May 5 & 6 - Jane's Walk

Explore our city and celebrate the legacy of Jane Jacobs. On Jane's Walk weekend there will be exciting and interesting walks across Ward 30. Here are the walks organized in our area:

A Fresh Look at Social Housing Guided by Joy Connelly Sunday, May 6, 2012, 2:00 pm

Meeting place: The courtyard, 1555 Queen Street East at Craven End location: Project Amik, 419 Coxwell Avenue

Dilapidated high-rises? Houses ripe for a sell-off? That's one picture of Toronto's social housing. But there's a bigger story than what you'll read in the media.  This East End tour looks at the policy decisions that made social housing what it is today-from the government memo that decreed "ugliness requirements" for public housing to the "stand alone" houses that may be funding your pension plan. You'll also meet people who found home in a stable, turned a fire-damaged church into a lively courtyard, drew a skeptical government to the table, and saw a New Frontier in a factory. Joy Connelly has worked in social housing for 30 years. She is joined by people from Toronto Community Housing, Innstead and Riverdale Co-ops and Project Amik.

Route note: This walk has two parts, divided by a 15 minute "Spot the Social Housing" walk. Come for the first hour, or join us for the entire 2 hour tour.

A Walk on the Radical Side: Gentrification and other downsides of becoming a desirable neighbourhood Guided by Diane Dyson & Martine August Saturday, May 5, 2012. 3:00 pm

Meeting location: Jimmie Simpson Recreation Centre, 870 Queen St. East End point: Broadview Avenue and Queen St., at the Real Jerk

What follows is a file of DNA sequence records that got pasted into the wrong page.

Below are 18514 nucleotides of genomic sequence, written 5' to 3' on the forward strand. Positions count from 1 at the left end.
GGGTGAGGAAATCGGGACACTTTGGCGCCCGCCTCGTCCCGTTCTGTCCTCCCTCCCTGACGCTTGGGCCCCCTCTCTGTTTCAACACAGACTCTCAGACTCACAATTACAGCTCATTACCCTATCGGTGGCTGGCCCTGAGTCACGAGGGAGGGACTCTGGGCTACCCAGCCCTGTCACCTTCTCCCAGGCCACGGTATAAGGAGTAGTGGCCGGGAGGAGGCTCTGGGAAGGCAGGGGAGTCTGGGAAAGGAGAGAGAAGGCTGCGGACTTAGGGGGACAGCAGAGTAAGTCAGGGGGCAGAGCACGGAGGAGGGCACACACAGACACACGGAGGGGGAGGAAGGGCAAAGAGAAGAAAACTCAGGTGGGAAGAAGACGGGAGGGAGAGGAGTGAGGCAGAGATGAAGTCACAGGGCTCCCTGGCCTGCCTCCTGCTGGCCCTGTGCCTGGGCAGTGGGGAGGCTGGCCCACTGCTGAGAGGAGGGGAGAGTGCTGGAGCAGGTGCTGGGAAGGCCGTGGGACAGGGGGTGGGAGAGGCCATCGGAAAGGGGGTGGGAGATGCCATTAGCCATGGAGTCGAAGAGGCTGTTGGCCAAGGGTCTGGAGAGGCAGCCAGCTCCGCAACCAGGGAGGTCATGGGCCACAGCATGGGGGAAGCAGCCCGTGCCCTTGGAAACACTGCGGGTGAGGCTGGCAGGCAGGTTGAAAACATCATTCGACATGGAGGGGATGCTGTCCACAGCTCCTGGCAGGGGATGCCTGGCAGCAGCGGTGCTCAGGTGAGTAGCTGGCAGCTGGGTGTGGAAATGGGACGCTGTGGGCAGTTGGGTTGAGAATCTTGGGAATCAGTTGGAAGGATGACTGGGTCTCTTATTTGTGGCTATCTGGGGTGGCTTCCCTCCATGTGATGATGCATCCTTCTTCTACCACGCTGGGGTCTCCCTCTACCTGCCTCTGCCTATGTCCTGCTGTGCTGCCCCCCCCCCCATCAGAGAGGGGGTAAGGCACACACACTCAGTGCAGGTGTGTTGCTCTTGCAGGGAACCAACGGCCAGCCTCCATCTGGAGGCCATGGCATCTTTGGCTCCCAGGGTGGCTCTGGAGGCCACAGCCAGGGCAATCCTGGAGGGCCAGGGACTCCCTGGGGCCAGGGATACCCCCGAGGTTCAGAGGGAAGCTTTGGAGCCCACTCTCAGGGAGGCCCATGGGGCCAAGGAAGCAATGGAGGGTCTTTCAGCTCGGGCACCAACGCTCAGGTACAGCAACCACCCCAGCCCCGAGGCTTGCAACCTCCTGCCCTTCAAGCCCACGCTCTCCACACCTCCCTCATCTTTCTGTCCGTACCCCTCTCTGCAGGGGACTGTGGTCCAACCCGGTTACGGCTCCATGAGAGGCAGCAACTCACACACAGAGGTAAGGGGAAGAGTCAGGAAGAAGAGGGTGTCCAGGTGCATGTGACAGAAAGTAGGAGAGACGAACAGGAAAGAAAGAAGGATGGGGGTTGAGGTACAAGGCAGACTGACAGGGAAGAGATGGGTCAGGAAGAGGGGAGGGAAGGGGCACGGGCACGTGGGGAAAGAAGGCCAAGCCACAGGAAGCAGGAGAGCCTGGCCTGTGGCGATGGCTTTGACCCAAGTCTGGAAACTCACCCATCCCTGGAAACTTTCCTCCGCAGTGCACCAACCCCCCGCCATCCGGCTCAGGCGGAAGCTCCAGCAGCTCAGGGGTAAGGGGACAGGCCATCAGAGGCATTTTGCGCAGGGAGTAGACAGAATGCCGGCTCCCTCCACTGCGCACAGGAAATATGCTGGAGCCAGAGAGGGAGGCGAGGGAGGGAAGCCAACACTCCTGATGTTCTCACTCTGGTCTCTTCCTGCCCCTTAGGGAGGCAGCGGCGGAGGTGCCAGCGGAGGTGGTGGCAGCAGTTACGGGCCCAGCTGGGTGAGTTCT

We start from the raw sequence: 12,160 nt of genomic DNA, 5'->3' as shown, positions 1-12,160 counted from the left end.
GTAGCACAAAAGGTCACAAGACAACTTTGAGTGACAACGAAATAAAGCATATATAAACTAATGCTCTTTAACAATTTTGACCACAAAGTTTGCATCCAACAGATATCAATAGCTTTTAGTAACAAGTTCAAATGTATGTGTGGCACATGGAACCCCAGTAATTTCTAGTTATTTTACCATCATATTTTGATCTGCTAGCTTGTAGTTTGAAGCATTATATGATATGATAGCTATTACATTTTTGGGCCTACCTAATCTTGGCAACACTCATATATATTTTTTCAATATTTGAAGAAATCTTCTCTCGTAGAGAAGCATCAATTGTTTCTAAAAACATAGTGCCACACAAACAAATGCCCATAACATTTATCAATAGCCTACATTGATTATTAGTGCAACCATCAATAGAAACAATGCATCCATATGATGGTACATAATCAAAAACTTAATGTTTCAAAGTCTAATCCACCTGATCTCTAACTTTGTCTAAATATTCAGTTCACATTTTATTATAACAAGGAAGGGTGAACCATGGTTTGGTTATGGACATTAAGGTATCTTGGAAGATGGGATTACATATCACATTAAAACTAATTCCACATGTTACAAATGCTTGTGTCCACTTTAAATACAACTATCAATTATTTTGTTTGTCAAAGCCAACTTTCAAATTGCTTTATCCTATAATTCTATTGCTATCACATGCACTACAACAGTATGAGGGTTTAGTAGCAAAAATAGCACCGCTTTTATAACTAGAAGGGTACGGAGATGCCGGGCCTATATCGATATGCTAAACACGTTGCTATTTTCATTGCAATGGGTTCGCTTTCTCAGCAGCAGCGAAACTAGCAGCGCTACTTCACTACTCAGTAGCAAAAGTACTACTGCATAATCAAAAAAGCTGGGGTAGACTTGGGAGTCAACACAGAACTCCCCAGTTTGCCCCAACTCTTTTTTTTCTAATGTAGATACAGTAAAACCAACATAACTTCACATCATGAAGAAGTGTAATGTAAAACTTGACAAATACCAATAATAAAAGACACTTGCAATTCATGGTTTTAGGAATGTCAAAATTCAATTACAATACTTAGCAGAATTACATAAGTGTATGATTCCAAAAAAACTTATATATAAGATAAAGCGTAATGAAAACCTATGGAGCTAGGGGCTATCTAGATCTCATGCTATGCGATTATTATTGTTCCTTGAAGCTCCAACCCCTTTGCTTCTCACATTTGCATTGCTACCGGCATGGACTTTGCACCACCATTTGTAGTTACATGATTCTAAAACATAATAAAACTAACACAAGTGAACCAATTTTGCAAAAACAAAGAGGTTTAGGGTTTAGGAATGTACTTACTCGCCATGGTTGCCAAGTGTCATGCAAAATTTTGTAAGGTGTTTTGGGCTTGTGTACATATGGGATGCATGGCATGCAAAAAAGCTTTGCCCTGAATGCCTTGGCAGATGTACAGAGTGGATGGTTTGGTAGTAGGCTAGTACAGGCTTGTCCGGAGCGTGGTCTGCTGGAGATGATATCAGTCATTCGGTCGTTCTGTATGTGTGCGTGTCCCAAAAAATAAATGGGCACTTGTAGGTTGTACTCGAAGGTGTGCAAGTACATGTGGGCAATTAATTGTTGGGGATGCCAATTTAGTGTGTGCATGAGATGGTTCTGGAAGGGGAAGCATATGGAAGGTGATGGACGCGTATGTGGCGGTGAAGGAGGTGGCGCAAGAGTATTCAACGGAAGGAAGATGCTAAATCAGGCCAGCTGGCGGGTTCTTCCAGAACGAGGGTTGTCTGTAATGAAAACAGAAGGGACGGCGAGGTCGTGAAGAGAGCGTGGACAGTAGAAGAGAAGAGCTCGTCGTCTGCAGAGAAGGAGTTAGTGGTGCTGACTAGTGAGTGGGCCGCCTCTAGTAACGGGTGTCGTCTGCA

While the east-end has undergone a visible revitalization in the past decade and a half, its roots are as a working class community. This is still visible in the small lot sizes, the converted factory buildings and the environmental challenges which regularly emerge. As the neighbourhood becomes richer, (and whiter), low-income and racialized households are being squeezed out. In fact, the east end is losing the vital mix which drew many people to it. This walk will explore how rising inequality has re-shaped one Toronto neighbourhood.

Broadview: Exploring Todmorden to East Chinatown Guided by Lori Zuppinger Saturday, May 5, 2012, 10:00 am

Meeting location: Corner of Broadview Avenue and Pottery Road - terrace behind Dairy Queen End point: Riverdale Library, Broadview Avenue and Gerrard Street East

Broadview Avenue - once a "mere wagon track, winding among the trees and underwood" - connects a number of diverse neighbourhoods and fascinating slices of Toronto's history.  From the river's earliest mills to one of the city's newest landmarks, join us as we explore two centuries of change east of the Don.

Discovering hidden Hastings Creek Guided by Paul Dowsett and Dylan Reid Sunday, May 6, 2012, 10:30 am

Meeting location: N-E corner of Danforth Ave. and Langford Ave. (Beside the Starbucks) End point: Near Hastings Ave. and Gerrard St. E.